But these terribly cruel realities in Sudan persist, and will surely worsen because the international community as represented in Geneva has rewarded the Khartoum regime not for an improvement in its human rights record, but rather for its relentless persistence in human rights abuses, for an indefatigable willingness to cause human suffering, destruction, and loss of freedom and dignity. The National Islamic Front’s persistence seems to have produced a weariness among those nations with the diplomatic power to serve the cause of human rights—none more powerfully than the US.
So perhaps it is not surprising that despite the apparent engagement of the US government on Sudan policy and issues, the State Department’s Africa Bureau allowed a delegation to be sent to Geneva that was neither prepared for the Sudan human rights issue, nor capable of dealing with the readily apparent risk to a decade of human rights scrutiny of Sudan by a UN Special Rapporteur. Only belatedly, only after the African Group had already committed itself to a hypocritical “African unity,” did the Africa Bureau at the State Department realize the extent of the diplomatic challenge. And by then it was too late.
Perhaps sensing impending defeat in Geneva, Assistant Secretary of State for Africa Walter Kansteiner sought to change the subject with his Monday briefing of reporters, declaring (according to Reuters and Agence-France Presse) that a diplomatic “touchdown” had been scored in the Machakos peace talks:
“[Kansteiner (clearly the “senior official” being cited)] described as a ‘touchdown’ the stated desire of both sides to reach a final peace settlement by the end of June.” (Agence France-Presse, April 14, 2003)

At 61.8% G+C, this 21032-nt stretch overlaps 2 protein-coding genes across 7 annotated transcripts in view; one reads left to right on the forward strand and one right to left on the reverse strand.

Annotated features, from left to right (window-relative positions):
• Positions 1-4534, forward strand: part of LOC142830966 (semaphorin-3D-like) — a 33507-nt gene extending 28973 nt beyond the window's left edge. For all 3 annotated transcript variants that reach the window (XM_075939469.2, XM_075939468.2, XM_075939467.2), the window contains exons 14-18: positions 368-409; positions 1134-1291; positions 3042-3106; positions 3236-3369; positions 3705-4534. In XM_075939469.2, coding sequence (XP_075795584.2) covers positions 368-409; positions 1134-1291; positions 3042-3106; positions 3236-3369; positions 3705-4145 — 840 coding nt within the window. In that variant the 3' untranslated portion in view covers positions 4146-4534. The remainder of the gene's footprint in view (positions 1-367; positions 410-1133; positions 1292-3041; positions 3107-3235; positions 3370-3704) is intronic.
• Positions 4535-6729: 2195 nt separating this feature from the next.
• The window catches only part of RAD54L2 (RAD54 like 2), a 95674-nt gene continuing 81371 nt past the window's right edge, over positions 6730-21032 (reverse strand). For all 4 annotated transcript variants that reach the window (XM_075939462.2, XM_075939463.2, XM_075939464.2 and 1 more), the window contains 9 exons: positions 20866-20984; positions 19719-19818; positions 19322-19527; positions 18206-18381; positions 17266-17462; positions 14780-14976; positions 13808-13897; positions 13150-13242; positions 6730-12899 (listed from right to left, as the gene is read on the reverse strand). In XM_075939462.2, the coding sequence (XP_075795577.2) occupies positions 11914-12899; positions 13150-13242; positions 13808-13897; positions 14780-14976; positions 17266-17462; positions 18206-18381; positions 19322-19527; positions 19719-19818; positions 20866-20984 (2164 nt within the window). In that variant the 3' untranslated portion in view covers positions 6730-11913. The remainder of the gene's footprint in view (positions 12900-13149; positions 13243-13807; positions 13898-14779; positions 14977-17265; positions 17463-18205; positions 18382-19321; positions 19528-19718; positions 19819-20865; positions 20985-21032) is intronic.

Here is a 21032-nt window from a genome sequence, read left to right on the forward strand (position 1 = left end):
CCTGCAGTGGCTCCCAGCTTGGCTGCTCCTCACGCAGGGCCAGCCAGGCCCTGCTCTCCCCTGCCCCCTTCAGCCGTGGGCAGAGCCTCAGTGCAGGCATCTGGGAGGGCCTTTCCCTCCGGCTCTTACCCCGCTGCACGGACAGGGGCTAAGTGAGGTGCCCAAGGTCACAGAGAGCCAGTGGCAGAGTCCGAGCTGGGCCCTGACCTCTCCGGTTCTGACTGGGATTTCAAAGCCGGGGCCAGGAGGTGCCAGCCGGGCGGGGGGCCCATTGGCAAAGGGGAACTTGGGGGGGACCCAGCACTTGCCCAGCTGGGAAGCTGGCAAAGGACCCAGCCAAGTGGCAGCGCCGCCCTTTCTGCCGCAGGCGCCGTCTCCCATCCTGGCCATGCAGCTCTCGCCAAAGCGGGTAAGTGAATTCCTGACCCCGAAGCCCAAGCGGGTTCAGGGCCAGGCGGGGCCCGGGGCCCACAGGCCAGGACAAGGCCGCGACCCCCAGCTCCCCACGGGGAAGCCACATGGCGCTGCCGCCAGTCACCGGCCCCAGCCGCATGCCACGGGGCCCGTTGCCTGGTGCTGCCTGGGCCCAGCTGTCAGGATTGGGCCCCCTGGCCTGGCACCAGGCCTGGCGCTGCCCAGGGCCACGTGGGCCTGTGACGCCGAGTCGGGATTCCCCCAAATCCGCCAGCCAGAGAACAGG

This contrived optimism, based on nothing in the way of negotiated resolution of the outstanding issues, evidently works in Mr. Kansteiner’s mind to justify the failure of the US to prevent the fiasco that was to occur two days later in Geneva. Such expedient optimism is also the basis for Kansteiner’s confirming that Khartoum will be getting a Presidential certification that the regime is in compliance with the Sudan Peace Act, viz. that it is negotiating in “good faith” in the Machakos Process, and that it is not “unreasonably interfering with humanitarian efforts in Sudan.”
Of course neither assertion is justified. Khartoum impeded humanitarian access in unprecedented fashion for much of 2002; indeed, at one point in 2002, flight bans and air space denial by Khartoum left over 3 million people without humanitarian access. Well into 2003 Khartoum was still interfering with humanitarian access in highly consequential ways. Only in immediate anticipation of the certification required by the Sudan Peace Act has Khartoum largely ceased to impede humanitarian access. But given Khartoum’s vicious history of humanitarian denial and manipulation, we may reasonably expect that the present situation will begin to deteriorate after the April 21 Presidential determination.